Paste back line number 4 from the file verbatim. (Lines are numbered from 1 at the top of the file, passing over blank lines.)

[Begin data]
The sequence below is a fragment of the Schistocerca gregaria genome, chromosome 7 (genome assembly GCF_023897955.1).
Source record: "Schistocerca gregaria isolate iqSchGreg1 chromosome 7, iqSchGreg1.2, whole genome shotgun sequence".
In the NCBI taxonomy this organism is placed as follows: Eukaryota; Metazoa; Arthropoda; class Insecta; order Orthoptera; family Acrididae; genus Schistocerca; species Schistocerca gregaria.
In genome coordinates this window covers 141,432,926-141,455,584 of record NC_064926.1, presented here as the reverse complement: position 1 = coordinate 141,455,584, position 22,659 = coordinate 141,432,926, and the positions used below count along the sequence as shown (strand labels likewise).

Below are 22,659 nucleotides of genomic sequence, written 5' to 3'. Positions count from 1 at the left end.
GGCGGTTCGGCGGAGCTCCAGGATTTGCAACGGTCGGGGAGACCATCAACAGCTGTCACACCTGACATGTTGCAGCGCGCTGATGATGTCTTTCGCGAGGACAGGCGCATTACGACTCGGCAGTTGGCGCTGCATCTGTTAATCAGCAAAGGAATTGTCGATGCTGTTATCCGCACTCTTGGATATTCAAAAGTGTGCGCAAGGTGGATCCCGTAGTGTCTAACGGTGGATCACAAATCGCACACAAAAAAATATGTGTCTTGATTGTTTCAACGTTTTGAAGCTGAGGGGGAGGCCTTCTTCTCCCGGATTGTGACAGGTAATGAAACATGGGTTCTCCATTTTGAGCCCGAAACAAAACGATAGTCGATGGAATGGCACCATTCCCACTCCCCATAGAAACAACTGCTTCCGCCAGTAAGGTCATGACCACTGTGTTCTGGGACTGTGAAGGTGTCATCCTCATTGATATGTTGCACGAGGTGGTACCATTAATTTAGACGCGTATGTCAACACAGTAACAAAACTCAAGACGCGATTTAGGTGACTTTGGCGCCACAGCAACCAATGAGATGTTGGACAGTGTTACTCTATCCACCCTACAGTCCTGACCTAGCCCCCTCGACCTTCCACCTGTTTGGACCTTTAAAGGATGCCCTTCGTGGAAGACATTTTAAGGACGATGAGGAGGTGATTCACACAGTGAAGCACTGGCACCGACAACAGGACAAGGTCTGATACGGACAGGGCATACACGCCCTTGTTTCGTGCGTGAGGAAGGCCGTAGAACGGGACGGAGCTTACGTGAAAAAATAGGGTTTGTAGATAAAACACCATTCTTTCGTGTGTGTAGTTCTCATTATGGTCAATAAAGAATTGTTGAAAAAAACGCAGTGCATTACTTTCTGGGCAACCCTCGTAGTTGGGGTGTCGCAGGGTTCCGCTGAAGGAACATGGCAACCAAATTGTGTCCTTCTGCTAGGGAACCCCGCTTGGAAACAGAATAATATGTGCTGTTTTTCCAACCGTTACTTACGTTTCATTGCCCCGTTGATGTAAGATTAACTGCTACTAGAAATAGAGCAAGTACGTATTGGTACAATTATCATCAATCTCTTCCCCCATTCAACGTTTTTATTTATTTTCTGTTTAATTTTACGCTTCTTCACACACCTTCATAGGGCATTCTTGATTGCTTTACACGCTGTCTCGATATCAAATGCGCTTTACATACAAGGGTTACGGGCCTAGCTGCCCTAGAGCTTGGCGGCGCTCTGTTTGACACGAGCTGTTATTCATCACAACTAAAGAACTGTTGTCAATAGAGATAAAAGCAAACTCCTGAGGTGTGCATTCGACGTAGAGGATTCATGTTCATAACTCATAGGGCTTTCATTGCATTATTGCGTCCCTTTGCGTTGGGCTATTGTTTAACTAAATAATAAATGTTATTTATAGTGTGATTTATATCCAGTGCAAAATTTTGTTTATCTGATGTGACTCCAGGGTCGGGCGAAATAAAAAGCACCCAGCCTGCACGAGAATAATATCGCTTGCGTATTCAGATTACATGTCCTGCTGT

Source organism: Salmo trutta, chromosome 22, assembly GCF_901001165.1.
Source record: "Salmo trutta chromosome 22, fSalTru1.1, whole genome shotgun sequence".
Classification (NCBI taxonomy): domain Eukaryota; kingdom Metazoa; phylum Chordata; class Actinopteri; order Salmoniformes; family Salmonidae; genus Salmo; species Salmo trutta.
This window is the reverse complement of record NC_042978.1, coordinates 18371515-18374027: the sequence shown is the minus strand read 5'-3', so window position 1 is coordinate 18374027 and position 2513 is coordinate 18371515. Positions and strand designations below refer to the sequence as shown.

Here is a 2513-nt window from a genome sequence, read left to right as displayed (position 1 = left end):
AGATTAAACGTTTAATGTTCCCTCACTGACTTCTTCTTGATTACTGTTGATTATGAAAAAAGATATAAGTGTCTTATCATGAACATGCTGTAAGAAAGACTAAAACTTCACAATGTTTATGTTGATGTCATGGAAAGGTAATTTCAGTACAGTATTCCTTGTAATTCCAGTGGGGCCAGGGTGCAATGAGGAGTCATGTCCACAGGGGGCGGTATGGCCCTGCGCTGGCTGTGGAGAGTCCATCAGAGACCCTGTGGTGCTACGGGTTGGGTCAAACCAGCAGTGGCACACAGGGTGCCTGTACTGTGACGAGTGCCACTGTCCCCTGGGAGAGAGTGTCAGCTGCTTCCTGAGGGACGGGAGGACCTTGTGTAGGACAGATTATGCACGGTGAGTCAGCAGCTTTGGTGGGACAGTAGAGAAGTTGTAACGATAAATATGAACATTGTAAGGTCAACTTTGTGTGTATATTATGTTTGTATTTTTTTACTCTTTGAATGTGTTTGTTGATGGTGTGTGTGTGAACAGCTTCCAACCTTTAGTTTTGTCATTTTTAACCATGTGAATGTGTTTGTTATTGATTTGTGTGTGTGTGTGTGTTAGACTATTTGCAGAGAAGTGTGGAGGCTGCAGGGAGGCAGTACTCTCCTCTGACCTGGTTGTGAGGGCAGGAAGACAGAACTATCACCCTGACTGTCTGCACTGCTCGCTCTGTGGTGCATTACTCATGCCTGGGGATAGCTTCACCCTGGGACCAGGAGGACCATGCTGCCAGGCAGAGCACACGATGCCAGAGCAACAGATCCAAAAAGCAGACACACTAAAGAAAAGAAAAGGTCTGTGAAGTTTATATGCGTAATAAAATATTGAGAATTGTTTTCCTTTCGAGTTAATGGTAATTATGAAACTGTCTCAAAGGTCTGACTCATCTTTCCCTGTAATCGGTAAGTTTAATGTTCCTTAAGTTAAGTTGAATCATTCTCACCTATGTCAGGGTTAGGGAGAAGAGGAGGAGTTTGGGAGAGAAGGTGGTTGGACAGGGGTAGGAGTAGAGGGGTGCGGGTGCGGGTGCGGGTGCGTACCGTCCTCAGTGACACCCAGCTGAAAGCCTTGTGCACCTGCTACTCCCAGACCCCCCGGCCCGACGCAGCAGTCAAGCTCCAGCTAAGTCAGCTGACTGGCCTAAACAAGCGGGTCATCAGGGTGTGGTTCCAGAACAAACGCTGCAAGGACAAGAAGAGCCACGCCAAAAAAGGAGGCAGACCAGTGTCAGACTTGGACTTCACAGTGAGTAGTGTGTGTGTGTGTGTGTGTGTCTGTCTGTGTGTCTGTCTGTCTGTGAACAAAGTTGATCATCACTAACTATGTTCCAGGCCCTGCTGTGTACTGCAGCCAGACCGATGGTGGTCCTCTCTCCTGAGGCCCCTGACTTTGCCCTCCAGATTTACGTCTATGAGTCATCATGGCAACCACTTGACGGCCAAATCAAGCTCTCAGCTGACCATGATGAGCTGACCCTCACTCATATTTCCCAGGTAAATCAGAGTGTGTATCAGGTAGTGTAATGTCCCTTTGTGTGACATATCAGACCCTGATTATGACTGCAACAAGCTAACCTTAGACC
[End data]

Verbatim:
In genome coordinates this window covers 141,432,926-141,455,584 of record NC_064926.1, presented here as the reverse complement: position 1 = coordinate 141,455,584, position 22,659 = coordinate 141,432,926, and the positions used below count along the sequence as shown (strand labels likewise).